Dblog 2 – Parents Out, Kids In for parts of appointments

Recently various petitions have been circulating the Diabetes Online Community, so today let’s pretend to write our own. Tell us who you would write the petition to – a person, an organization, even an object (animate or inanimate) – get creative!! What are you trying to change and what have you experienced that makes you want this change?

This is kind of strange for me because I have written petitions and had them all fail I might add. They were all diabetes related and about getting my my insulin pump but NHS Scotland is getting a lot more funding these days. I know the NHS in the rest of the UK is being butchered but we’re protected from that by having a sensible (sometimes) government when it comes to health in Edinburgh. Don’t tell them I said that. They might get ideas.

It is hard to think. In many ways I’m luck with my diabetes care. If I tell my doctor I need more strips I get them. If I use more insulin in a month and go back for more he doesn’t question it. He is rather diabetes savvy so that helps and I don’t deal with one endo long enough to develop issue  with them.

Having a wee think, I think I shall get my radical side out. I would petition the NHS for teenage diabetics to have a time in their appointments where their parents are not present. I’ve brought up this subject in my blog before but teenagers have this tendency to lie a lot about sex, periods and their emotions in front of their parents yet all these things have huge impacts on their diabetes control. I’m not saying kick parents out all together once you are packed off to the teen clinics, I’m saying have five minutes at the end where the ‘what we’re doing now’ part is agreed that the doctor can ask the questions like ‘are your periods regular?’, ‘are you suffering form erectile dysfunction?’ and the one most teens are likely to lie about ‘are you sexually active?’ . Some say they are only children but they are children living with a very serious disease and omitting information has long lasting side effects.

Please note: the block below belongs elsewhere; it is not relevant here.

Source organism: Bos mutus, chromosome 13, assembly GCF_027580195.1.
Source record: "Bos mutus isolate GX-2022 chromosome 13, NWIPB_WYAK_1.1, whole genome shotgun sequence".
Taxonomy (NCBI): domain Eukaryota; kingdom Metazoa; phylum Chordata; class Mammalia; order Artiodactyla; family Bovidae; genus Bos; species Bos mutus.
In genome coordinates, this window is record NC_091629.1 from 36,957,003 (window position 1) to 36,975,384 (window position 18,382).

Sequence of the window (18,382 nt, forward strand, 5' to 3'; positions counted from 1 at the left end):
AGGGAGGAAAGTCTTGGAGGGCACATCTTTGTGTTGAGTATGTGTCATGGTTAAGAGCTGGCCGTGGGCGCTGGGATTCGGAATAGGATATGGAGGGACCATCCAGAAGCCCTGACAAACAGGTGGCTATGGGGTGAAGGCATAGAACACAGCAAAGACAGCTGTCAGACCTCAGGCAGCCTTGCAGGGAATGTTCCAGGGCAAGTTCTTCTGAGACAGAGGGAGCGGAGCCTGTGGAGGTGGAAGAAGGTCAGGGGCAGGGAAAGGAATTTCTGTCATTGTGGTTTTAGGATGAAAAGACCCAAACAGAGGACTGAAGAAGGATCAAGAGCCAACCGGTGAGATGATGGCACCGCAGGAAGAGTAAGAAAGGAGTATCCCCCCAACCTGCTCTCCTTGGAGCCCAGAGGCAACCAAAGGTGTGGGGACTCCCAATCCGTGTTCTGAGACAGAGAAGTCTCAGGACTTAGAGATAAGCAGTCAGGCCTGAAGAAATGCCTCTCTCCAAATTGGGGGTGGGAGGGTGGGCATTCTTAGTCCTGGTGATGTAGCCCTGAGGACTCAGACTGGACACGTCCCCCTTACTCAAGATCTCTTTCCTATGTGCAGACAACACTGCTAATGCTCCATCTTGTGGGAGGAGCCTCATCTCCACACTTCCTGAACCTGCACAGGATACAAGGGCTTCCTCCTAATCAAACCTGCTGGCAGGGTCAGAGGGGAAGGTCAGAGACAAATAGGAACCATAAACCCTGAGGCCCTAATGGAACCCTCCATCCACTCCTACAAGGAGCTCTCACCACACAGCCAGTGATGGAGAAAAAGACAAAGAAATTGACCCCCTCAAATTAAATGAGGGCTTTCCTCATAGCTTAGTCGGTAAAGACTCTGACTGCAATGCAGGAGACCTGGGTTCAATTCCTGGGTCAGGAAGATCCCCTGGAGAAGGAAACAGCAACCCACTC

I know because I liked myself blue about my periods and maybe if I hadn’t I would have had my endomitriosis discovered a lot sooner, and more importantly if I was honest about how I felt I would have got an earlier diagnosis of anxiety and depression thus getting the help I need. That help would have allowed me to better manage my diabetes in stressful situations like my exams. If a young diabetic already feels like a burden to their parents because of their illness or already resents the impact diabetes has on their lives they are less likely to admit to something else being abnormal or their feelings. It is hard enough to do such things without parents present. 

If something is found that the parent needs to know about then of course bring them back in and talk it out but just because a person is not of age doesn’t mean they are less of a person and less deserving of patient to doctor confidentiality in some situations.

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